This a replica of the original Blue Nose, the Blue Nose II. The ships name came from the nick name for people from Nova Scotia, Blue Noses. The nick name came from the blue tined potatoes they grew and sold on the eastern seaboard.
A model of the fully rigged Blue Nose II
The Cape Sable, a retied Cod trawler.
First mate's cabiin
Captain's cabin behind the bridge
The Theresa E Connor was launched in 1938. She was called a Saltbank Schooner because they preserved the Cod by salting them down.
Cabin for the Captain and mates.
Crew quarters in the bow.
Hole where catch was slated down.
One of 12 fishing dories that would have been carried by the Theresa E Connor. Each dory had two fisherman aboard.
They would leave the mother ship at 3am and set a line wiht 2000 baited hooks on it. Then go in for breakfast.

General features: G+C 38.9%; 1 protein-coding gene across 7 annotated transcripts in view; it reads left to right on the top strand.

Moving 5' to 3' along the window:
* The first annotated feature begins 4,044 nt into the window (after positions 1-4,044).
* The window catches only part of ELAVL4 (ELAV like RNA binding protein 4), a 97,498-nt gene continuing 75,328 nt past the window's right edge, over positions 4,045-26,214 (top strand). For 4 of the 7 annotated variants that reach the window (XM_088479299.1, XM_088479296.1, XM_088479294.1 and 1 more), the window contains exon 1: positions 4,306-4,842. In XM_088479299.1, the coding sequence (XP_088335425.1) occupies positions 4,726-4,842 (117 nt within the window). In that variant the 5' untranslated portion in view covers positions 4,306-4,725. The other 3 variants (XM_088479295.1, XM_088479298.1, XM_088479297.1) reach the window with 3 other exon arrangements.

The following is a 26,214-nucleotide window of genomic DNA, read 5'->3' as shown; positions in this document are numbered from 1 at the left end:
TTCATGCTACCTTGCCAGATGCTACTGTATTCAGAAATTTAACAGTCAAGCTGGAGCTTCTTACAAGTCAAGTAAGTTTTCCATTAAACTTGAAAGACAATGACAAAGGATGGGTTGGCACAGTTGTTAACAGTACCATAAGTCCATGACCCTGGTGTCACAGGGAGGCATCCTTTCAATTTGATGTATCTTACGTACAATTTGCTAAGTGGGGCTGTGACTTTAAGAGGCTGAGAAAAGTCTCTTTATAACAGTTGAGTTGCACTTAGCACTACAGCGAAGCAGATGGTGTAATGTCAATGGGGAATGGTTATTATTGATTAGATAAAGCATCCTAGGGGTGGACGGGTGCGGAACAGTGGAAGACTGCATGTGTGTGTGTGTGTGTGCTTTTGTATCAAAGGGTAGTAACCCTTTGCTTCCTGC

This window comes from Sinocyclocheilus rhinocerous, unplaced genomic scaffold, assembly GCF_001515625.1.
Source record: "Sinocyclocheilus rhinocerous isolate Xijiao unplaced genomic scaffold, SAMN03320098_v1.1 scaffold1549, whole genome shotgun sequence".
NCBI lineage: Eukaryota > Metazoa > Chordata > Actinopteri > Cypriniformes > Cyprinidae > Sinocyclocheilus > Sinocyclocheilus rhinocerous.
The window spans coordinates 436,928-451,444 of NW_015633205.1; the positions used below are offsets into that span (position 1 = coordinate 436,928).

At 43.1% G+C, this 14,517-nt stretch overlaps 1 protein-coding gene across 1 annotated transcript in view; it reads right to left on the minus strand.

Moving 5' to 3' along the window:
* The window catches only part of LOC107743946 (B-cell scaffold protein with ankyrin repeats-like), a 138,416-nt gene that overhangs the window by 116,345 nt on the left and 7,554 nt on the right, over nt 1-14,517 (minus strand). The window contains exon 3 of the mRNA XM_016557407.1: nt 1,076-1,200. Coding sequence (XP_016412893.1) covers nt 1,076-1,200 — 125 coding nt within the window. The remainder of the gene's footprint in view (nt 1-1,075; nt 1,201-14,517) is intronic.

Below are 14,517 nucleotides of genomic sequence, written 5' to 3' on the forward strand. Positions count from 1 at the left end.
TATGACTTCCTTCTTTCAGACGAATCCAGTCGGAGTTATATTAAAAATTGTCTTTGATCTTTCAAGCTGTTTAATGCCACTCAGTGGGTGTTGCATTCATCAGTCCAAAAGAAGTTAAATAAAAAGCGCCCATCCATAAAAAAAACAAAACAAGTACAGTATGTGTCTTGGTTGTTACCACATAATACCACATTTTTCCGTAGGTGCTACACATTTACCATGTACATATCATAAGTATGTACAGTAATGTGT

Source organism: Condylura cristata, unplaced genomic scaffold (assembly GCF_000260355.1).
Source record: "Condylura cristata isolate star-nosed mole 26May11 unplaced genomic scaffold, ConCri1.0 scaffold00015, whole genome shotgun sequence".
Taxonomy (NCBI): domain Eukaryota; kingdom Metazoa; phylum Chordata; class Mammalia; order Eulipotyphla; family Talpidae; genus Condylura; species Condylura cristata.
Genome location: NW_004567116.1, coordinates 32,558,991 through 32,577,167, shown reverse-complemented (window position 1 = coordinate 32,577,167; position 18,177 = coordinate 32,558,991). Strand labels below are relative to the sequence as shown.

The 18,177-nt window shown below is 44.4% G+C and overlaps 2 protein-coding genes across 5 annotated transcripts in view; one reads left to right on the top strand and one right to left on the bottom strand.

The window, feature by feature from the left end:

They would then return to their line, reel it up with this apparatus. The first man removed any cod and threw them into the center of the boat, then passed the hook over his shoulder to his partner who baited it and returned it to the sea. The dory could hold 2000 pounds of fish.
Back on the mother ship the Cod were gutted, beheaded and the backbone and tail removed. This reduced their weight by 50%. Then they were salted down in the hole.